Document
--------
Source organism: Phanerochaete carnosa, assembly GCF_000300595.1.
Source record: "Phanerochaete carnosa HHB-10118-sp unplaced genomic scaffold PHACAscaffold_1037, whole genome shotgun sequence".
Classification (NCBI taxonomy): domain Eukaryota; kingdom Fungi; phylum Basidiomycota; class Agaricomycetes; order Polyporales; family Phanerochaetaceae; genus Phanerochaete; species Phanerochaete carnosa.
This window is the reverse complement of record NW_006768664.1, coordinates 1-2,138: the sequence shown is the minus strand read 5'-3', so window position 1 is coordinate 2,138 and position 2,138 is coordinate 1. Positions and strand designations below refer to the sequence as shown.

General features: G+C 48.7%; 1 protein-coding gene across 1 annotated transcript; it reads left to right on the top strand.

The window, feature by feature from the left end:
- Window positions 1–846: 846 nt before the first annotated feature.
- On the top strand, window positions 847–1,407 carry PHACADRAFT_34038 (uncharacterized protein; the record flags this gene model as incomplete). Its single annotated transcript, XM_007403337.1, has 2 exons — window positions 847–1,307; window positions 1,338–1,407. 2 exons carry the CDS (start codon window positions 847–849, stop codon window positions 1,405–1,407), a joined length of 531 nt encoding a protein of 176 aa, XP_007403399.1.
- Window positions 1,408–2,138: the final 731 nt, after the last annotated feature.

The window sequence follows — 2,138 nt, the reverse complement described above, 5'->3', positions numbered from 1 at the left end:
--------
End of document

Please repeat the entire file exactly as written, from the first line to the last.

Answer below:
Source organism: Phanerochaete carnosa, assembly GCF_000300595.1.
Source record: "Phanerochaete carnosa HHB-10118-sp unplaced genomic scaffold PHACAscaffold_1037, whole genome shotgun sequence".
Classification (NCBI taxonomy): domain Eukaryota; kingdom Fungi; phylum Basidiomycota; class Agaricomycetes; order Polyporales; family Phanerochaetaceae; genus Phanerochaete; species Phanerochaete carnosa.
This window is the reverse complement of record NW_006768664.1, coordinates 1-2,138: the sequence shown is the minus strand read 5'-3', so window position 1 is coordinate 2,138 and position 2,138 is coordinate 1. Positions and strand designations below refer to the sequence as shown.

General features: G+C 48.7%; 1 protein-coding gene across 1 annotated transcript; it reads left to right on the top strand.

The window, feature by feature from the left end:
- Window positions 1–846: 846 nt before the first annotated feature.
- On the top strand, window positions 847–1,407 carry PHACADRAFT_34038 (uncharacterized protein; the record flags this gene model as incomplete). Its single annotated transcript, XM_007403337.1, has 2 exons — window positions 847–1,307; window positions 1,338–1,407. 2 exons carry the CDS (start codon window positions 847–849, stop codon window positions 1,405–1,407), a joined length of 531 nt encoding a protein of 176 aa, XP_007403399.1.
- Window positions 1,408–2,138: the final 731 nt, after the last annotated feature.

The window sequence follows — 2,138 nt, the reverse complement described above, 5'->3', positions numbered from 1 at the left end: